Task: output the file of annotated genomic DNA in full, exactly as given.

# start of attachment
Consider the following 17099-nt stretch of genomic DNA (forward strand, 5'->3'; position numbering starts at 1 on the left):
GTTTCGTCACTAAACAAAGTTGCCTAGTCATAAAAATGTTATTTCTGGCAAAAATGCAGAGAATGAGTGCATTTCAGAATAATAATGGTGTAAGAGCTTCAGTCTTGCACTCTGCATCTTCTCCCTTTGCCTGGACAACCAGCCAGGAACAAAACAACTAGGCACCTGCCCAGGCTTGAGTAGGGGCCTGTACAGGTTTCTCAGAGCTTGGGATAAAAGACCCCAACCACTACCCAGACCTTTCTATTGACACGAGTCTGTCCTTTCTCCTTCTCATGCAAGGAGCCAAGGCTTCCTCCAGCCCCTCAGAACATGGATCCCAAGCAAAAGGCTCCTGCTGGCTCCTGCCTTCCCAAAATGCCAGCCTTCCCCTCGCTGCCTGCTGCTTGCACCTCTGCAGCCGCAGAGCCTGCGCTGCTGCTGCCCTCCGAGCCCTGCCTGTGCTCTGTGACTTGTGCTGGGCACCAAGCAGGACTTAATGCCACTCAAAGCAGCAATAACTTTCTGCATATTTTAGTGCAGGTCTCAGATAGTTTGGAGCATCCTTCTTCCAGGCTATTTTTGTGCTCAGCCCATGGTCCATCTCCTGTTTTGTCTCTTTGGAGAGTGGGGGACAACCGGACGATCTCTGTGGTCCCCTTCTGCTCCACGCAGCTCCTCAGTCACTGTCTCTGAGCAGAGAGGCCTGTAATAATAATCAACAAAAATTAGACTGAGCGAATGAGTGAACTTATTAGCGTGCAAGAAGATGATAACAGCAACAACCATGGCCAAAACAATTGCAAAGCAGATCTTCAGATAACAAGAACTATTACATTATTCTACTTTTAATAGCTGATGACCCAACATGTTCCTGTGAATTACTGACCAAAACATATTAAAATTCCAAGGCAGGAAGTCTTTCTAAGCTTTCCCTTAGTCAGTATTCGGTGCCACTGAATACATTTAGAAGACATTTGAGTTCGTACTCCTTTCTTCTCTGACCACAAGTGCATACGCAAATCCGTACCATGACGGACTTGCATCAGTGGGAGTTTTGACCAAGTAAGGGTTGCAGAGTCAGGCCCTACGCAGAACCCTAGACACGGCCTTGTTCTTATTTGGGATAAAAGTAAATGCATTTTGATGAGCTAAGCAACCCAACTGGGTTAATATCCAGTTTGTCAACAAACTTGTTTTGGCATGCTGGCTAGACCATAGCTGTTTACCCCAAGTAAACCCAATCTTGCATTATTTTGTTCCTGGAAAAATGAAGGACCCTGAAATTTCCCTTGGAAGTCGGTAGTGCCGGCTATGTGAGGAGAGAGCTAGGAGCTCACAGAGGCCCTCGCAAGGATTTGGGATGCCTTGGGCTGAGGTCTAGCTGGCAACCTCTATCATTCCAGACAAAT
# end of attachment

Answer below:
Consider the following 17099-nt stretch of genomic DNA (forward strand, 5'->3'; position numbering starts at 1 on the left):
GTTTCGTCACTAAACAAAGTTGCCTAGTCATAAAAATGTTATTTCTGGCAAAAATGCAGAGAATGAGTGCATTTCAGAATAATAATGGTGTAAGAGCTTCAGTCTTGCACTCTGCATCTTCTCCCTTTGCCTGGACAACCAGCCAGGAACAAAACAACTAGGCACCTGCCCAGGCTTGAGTAGGGGCCTGTACAGGTTTCTCAGAGCTTGGGATAAAAGACCCCAACCACTACCCAGACCTTTCTATTGACACGAGTCTGTCCTTTCTCCTTCTCATGCAAGGAGCCAAGGCTTCCTCCAGCCCCTCAGAACATGGATCCCAAGCAAAAGGCTCCTGCTGGCTCCTGCCTTCCCAAAATGCCAGCCTTCCCCTCGCTGCCTGCTGCTTGCACCTCTGCAGCCGCAGAGCCTGCGCTGCTGCTGCCCTCCGAGCCCTGCCTGTGCTCTGTGACTTGTGCTGGGCACCAAGCAGGACTTAATGCCACTCAAAGCAGCAATAACTTTCTGCATATTTTAGTGCAGGTCTCAGATAGTTTGGAGCATCCTTCTTCCAGGCTATTTTTGTGCTCAGCCCATGGTCCATCTCCTGTTTTGTCTCTTTGGAGAGTGGGGGACAACCGGACGATCTCTGTGGTCCCCTTCTGCTCCACGCAGCTCCTCAGTCACTGTCTCTGAGCAGAGAGGCCTGTAATAATAATCAACAAAAATTAGACTGAGCGAATGAGTGAACTTATTAGCGTGCAAGAAGATGATAACAGCAACAACCATGGCCAAAACAATTGCAAAGCAGATCTTCAGATAACAAGAACTATTACATTATTCTACTTTTAATAGCTGATGACCCAACATGTTCCTGTGAATTACTGACCAAAACATATTAAAATTCCAAGGCAGGAAGTCTTTCTAAGCTTTCCCTTAGTCAGTATTCGGTGCCACTGAATACATTTAGAAGACATTTGAGTTCGTACTCCTTTCTTCTCTGACCACAAGTGCATACGCAAATCCGTACCATGACGGACTTGCATCAGTGGGAGTTTTGACCAAGTAAGGGTTGCAGAGTCAGGCCCTACGCAGAACCCTAGACACGGCCTTGTTCTTATTTGGGATAAAAGTAAATGCATTTTGATGAGCTAAGCAACCCAACTGGGTTAATATCCAGTTTGTCAACAAACTTGTTTTGGCATGCTGGCTAGACCATAGCTGTTTACCCCAAGTAAACCCAATCTTGCATTATTTTGTTCCTGGAAAAATGAAGGACCCTGAAATTTCCCTTGGAAGTCGGTAGTGCCGGCTATGTGAGGAGAGAGCTAGGAGCTCACAGAGGCCCTCGCAAGGATTTGGGATGCCTTGGGCTGAGGTCTAGCTGGCAACCTCTATCATTCCAGACAAAT